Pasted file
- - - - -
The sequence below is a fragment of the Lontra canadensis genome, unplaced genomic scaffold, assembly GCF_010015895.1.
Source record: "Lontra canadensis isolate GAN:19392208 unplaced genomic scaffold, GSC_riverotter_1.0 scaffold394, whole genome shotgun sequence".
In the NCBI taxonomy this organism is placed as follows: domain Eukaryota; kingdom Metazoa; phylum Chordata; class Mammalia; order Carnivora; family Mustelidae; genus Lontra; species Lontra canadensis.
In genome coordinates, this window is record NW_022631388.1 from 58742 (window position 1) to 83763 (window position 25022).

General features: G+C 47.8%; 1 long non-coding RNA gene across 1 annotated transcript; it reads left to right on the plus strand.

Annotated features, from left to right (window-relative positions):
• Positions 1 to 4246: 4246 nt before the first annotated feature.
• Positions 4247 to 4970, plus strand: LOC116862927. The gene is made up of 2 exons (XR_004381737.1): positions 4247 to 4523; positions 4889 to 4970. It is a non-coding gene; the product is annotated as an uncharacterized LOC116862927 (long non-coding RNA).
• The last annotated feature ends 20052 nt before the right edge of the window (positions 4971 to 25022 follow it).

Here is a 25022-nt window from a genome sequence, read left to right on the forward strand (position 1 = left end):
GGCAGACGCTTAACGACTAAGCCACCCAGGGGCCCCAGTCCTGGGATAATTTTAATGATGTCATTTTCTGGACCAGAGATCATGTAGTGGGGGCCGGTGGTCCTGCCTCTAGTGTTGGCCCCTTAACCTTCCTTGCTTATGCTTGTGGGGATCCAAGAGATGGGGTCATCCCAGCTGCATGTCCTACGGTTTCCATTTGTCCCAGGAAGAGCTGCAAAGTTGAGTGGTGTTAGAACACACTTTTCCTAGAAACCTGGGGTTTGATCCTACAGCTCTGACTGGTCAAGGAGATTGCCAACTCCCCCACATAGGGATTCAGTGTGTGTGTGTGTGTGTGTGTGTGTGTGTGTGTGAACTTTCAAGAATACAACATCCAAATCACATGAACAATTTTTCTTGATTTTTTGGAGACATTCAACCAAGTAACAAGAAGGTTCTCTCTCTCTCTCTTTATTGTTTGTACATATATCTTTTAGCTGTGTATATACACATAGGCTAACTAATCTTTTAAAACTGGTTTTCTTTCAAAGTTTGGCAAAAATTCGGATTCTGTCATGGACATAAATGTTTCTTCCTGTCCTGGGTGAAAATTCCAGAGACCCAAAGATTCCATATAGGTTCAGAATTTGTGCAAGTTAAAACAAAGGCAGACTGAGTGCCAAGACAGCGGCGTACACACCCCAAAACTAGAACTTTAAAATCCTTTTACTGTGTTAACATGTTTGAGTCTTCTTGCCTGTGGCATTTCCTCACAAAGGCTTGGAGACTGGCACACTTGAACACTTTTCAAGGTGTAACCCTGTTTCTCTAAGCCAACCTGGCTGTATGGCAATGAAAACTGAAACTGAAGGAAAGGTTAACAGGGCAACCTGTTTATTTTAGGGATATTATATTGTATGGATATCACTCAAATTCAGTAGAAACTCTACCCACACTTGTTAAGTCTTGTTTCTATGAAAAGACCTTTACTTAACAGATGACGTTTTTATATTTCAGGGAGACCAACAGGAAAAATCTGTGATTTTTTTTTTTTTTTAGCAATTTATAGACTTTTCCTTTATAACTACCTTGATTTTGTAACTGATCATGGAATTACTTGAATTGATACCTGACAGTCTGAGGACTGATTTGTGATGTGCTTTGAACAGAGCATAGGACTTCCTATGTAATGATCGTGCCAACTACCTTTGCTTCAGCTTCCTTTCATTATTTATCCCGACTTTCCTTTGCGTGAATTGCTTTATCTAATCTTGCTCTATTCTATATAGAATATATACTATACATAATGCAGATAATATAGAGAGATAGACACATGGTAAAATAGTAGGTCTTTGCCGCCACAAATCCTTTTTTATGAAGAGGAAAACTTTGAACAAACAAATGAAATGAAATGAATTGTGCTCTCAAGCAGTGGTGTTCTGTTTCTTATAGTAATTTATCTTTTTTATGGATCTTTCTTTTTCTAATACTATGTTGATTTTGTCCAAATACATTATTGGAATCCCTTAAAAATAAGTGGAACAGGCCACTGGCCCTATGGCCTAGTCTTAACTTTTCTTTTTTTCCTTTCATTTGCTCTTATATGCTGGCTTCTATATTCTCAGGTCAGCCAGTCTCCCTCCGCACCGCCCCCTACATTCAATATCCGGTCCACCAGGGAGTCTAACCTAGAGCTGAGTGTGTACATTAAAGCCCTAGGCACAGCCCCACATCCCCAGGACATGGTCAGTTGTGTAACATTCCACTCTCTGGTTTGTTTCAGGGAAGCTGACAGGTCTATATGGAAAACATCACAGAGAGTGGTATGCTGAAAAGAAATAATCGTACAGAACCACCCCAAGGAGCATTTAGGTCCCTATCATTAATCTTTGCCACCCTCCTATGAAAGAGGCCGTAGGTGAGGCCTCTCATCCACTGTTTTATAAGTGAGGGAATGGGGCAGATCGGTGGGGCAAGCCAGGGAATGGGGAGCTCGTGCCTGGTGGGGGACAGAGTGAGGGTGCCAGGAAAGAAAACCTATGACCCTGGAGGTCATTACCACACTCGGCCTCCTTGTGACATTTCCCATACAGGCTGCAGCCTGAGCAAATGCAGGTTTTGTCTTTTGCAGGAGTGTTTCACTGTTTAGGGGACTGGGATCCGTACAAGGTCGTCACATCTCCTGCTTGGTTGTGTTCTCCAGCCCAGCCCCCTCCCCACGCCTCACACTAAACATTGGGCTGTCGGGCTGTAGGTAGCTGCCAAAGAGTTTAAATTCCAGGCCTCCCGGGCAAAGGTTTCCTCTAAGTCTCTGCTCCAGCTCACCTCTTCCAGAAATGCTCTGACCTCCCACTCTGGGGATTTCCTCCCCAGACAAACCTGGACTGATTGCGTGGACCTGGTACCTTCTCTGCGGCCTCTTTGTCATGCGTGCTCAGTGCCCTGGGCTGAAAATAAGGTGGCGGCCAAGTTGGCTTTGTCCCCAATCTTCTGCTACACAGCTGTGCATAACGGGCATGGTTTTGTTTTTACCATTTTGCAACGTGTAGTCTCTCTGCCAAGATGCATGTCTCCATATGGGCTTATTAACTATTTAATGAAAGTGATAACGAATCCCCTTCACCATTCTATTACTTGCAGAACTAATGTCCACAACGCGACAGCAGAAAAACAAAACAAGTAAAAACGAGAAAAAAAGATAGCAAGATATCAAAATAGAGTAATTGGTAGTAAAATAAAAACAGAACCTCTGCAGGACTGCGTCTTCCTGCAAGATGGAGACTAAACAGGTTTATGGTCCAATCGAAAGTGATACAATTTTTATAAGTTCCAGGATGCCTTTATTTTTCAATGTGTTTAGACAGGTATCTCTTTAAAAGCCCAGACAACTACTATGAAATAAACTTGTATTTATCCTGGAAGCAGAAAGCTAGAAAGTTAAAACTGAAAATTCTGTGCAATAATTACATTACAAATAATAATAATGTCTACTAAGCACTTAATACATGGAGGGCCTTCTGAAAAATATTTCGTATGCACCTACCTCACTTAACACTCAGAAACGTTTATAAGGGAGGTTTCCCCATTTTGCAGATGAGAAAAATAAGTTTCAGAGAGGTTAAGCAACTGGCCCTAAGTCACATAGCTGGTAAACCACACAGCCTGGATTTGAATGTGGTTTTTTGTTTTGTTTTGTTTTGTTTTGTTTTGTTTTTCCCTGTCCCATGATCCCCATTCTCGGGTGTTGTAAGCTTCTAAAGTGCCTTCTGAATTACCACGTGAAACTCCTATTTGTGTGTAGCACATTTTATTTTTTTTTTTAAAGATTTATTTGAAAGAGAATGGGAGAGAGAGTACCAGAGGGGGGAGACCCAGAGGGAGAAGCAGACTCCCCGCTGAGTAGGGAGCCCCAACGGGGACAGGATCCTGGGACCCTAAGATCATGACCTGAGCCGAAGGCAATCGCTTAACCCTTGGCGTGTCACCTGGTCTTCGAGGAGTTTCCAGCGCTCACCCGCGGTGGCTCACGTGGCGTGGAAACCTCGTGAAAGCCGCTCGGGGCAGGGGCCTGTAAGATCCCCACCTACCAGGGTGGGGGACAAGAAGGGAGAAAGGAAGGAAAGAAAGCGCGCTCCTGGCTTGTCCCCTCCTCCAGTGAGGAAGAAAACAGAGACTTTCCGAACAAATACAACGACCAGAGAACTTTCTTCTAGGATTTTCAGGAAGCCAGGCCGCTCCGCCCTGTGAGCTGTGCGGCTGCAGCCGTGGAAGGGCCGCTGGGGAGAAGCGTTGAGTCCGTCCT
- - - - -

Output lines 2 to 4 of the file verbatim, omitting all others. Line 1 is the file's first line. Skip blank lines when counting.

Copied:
Source record: "Lontra canadensis isolate GAN:19392208 unplaced genomic scaffold, GSC_riverotter_1.0 scaffold394, whole genome shotgun sequence".
In the NCBI taxonomy this organism is placed as follows: domain Eukaryota; kingdom Metazoa; phylum Chordata; class Mammalia; order Carnivora; family Mustelidae; genus Lontra; species Lontra canadensis.
In genome coordinates, this window is record NW_022631388.1 from 58742 (window position 1) to 83763 (window position 25022).